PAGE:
“That’s when everyone else is being greedy, in which case you should be fearful and that’s very consistent with their philosophy,” Shields, of Keefe, Bruyette & Woods, said in an interview. “It does translate into doing nothing. But maybe nothing is the right approach or the best of all the bad alternatives.”

Rolfe said the biggest driver for Berkshire’s growth will be the billionaire investor’s ability to reinvest the funds at Berkshire, which enjoys what Buffett has called a “Niagara of cash-generation.” The record funds on the balance sheet and the cash coming from its multitude of insurance companies, retailers and energy businesses every quarter make that task challenging, he said.

“He has a gigantic task ahead of him,” Rolfe said. “If he is successful doing that, really successful, then Bill Ackman will be right and I’ll be wrong.”

For now, Rolfe took the roughly $200 million that was invested in Berkshire and redeployed the vast majority into the stock of a company Buffett once said he regretted not betting on: Alphabet Inc.

Here are some other topics that might come up Saturday:

Kraft Heinz
Berkshire’s bet on the packaged-food giant has stumbled in recent quarters as Kraft Heinz Co. grappled with writedowns, a management shakeup and investigations. Buffett, who teamed up with 3G Capital to help orchestrate the merger of Kraft and Heinz, has admitted that they overpaid for Kraft and said in February that he had no plans to sell or buy more of the company’s stock.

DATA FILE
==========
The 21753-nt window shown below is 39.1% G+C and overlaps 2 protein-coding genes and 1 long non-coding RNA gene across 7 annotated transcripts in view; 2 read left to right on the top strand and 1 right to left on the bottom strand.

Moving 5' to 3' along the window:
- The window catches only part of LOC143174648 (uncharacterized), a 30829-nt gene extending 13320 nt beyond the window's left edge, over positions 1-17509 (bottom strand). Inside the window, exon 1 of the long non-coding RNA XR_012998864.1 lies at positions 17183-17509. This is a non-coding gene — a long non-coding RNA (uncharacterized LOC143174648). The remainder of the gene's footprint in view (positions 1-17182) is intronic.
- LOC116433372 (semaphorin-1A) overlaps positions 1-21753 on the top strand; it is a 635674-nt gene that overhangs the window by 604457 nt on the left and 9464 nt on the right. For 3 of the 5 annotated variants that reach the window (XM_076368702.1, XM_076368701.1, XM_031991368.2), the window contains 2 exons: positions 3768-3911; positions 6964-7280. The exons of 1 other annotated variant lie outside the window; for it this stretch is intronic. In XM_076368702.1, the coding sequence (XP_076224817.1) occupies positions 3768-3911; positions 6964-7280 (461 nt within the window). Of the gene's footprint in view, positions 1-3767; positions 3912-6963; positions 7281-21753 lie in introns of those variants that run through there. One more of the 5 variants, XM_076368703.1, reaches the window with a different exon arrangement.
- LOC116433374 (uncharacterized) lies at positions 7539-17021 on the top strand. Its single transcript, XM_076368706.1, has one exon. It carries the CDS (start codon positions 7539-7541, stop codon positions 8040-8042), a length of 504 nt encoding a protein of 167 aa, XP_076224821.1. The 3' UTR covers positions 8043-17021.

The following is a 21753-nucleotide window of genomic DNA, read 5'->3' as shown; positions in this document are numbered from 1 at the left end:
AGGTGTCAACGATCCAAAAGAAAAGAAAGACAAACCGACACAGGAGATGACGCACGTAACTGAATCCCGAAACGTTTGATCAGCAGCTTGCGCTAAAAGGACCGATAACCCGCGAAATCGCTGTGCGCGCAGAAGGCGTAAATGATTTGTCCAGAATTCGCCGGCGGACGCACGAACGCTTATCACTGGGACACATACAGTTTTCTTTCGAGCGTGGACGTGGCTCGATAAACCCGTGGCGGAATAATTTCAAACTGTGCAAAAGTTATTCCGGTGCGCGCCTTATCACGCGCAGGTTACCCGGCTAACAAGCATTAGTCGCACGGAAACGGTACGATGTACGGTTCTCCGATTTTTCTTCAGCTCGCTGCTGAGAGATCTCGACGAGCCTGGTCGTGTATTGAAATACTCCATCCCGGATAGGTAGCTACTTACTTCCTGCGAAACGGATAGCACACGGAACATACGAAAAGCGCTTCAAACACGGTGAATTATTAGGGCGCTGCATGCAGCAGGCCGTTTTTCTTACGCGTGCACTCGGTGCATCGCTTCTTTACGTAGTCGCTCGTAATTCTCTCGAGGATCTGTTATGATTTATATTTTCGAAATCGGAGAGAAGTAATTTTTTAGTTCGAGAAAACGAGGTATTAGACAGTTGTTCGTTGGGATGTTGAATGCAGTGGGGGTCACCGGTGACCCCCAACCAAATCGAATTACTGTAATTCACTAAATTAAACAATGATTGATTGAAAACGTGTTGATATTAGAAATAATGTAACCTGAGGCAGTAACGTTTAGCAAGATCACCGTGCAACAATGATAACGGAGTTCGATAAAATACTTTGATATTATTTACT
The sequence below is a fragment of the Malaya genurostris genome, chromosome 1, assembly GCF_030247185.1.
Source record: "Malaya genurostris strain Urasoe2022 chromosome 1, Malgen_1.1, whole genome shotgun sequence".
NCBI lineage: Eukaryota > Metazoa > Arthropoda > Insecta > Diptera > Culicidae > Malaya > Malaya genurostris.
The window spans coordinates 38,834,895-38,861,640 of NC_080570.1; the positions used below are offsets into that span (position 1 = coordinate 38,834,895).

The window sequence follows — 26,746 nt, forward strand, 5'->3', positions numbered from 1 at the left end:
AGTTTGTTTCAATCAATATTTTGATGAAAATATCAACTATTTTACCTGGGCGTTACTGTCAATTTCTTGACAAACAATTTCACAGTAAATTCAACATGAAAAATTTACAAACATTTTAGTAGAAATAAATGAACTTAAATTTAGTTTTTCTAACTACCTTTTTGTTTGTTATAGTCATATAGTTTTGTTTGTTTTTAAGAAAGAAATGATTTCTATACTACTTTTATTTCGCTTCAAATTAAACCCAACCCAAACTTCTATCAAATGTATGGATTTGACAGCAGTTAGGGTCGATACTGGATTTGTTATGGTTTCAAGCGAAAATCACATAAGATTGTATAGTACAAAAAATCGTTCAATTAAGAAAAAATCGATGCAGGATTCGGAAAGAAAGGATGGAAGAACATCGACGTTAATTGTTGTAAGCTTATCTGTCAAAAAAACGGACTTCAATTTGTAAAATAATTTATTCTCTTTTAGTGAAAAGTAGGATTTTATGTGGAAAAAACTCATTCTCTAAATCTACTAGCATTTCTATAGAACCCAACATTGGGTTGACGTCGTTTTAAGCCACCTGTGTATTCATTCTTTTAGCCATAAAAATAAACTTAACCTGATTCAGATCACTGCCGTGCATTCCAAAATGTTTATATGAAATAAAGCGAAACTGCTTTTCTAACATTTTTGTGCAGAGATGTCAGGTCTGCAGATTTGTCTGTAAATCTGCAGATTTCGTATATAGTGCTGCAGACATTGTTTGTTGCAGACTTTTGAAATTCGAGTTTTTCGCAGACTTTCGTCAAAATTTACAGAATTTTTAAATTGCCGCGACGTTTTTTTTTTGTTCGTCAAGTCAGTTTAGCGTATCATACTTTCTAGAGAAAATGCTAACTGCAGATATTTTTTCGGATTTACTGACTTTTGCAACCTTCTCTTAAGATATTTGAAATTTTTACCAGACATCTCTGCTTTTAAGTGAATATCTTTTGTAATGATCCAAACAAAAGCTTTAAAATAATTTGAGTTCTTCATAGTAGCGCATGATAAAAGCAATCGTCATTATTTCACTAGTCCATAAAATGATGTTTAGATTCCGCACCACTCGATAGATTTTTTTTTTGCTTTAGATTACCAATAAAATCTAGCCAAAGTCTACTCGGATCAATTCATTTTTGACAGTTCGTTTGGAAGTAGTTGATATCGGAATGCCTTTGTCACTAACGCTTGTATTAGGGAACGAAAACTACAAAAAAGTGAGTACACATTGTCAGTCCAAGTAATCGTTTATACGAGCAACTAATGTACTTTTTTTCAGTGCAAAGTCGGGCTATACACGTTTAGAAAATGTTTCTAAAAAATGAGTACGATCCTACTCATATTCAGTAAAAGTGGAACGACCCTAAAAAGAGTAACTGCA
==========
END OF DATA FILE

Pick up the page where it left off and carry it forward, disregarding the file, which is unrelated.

Kraft Heinz shares surged 13% Thursday after the company reported strong earnings driven by higher prices for products such as macaroni and cheese. While sales beat estimates, they still declined from a year earlier, highlighting the challenge ahead for CEO Miguel Patricio.

Thursday’s gain narrowed Kraft Heinz’s loss this year to 25%, helping ease the pressure on the value of Berkshire’s stake. Still, the holding value has fallen below how it’s marked on Berkshire’s books. That could mean that Buffett’s company will take an eventual writedown, according to CFRA’s Seifert.

“The Kraft Heinz deal is a big black mark on the track record of Berkshire’s acquisitions,” she said in an interview.

Share Buybacks
Berkshire loosened its repurchase strategy last year, then bought back $928 million of stock during the third quarter of 2018. It has spent a total of $3.4 billion on repurchases since the policy tweak.